The House of Mirth (1905) - Edith Wharton (Penguin Modern Classics, 1986).
It's corpse-pale Price who interrupts. Provocative hand raised. Another of his lesson-sabotaging sallies.
And the teacher feels, through Price's rebellious eyes, the unrest, and anticipation of the whole class.
Sir! Hang on a moment! We're not living in the eighteenth century. What about-?
"This nostalgia stuff, sir" -shifting in his desk with an air of ironic puzzlement- "how would nostalgia make these hungry workers go on the rampage then?"
Titters and murmurs from the class. (A mob gathering.) Nervous shifting of weight on feet by teacher.
(They've all noticed it: something just a bit edgy of late, something just a bit vulnerable about old Cricky.)
"I'm glad you asked that Price." (How a teacher announces a side-step.) "Because it raises the question of how you define a revolution -sociologically speaking. Just as a revolution moves in paradoxical directions, so its social location is elusive. You mention the hungry workers. Do this make a revolution? Or do the overtaxed bourgeoisie? Is a revolution merely a spontaneous external event or is it the expression of a particular party of parties?" (...)
Teacher fingers tie-knot, paces, like a blustering general before mutinous troops.
"Where then does the revolution lies? This starting-point of our modern age. Is it merely a term of convenience? Does it li in some impenetrable amalgam of countless individual circumstances too complex to be analysed? It's a curious thing, Price, but the more you try to dissect events, the more you lose hold of what you took for granted in the first place -the more it seems it never actually occured, but occurs, somehow, only in the imagination..."
Teacher pauses. Price's response to all this suddenly seems important.
He hesitates a moment. Then, boldly, almost insolently: "Should we be writing this down, sir? The French Revolution never really happened. it only happened in imagination."
"Don't be litteral, Price."
"No, but I think it's true. we don't know the half, so a good half must be make-belief."
Suppressed chortlings around the class.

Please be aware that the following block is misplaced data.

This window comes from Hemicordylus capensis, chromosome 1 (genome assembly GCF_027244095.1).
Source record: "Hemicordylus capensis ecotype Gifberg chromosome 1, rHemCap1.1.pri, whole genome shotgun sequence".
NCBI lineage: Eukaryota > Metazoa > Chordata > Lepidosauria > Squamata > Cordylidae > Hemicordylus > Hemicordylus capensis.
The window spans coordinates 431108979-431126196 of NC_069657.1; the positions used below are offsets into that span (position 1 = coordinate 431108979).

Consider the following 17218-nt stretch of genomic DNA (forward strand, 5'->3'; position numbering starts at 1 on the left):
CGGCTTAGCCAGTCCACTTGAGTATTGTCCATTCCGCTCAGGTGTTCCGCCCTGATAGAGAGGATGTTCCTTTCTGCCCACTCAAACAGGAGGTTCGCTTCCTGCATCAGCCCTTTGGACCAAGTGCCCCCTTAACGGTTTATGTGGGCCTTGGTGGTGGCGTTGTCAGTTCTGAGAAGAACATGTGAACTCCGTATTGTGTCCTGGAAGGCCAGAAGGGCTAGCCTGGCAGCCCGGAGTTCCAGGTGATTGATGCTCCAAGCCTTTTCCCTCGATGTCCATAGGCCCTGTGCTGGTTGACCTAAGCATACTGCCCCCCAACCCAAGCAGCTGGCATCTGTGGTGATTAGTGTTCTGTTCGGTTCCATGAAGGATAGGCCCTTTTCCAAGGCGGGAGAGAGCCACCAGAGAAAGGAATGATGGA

"And are we really supposed to believe that in 1789 everyone wanted to put the clock back?"
More giggles and outbursts. Price turns, surveys the class.
(So is that your game? Allit is? Just the old bash-the-teacher stuff? The old schoolroom power-contest: Class-mates beware! Don't be fooled by our teacher's attempts to turn a thing into its opposite. To call revolution retrogression. What all this clever-talk amounts is that our cricky's over the hill. Like all the oldies, he can only look backwards. He can't bear the notion of anything new...)
Waterland - Graham Swift (1983, éd. Picador.)
Sunday was the day for which Metroland was created. On sunday mornings, as I lay in bed
wondering how to kill the day, two sounds rang out accross the silent, contented suburb:
the church bells and the train. The bells nagged you awake, persisted whith irritating
stamina , and finally gave up with a defeated half-clunk. The trains clattered more loudly
than usual into Eastwick station, as if celebrating their lack of passengers. It wasn't
until the afternoon -by some tacit but undisputed agreement- that a third noise started
up: the patterned roar of motor moweres, accelerating, braking, turning,
accelerating, braking, turning. When they fell silent, you might catch the quiet chomp of shears; and finally -a sound absorbed rather than heard- the gentle squeak of chamois on boot and bonnet.
It was the day of garden hoses (we all paid extra on the rates for an outside tap); of yahoo kids shouting dementedly from several gardens away; of beachballs rising above the level of the fence; of learner drivers panicking on three-point turns in the road outside; of young men taking the family car up to Stitle for a drink before lunch, and dropping their blue salt papers through the slats of the teak gardenware. Sundays, it seemed, were always peaceful, and always sunny.
I loathed them, with all the rage of one continuously disappointed to discover that he is not self-sufficient. I loathed the Sunday papers, which tried to fill your dozing brain with thoughts you didn't want; I loathed the Sunday radio, spilling over with arid critics; I loathed the Sunday television, all Brains Trust and serious plays about grown-ups and emotionnal crises and nuclear war and that sort of stuff. I loathed staying in, while the sun crept furtively round the room and suddenly hit you smack in the eyes; and sitting out, when the same sun liquefied your brain and send it slopping round your skull. I loathed Sunday's tasks -swabbing down the car, with soapy water running upwards (how did it do that?) into your armpit; emptying the grass-cuttings and scrapping your nails on the bottom of the metal barrow. I loathed working, and not working; going for walks over the golf course and meeting other people going for walks over the golf course; and doing what you did most, which was wait for Monday.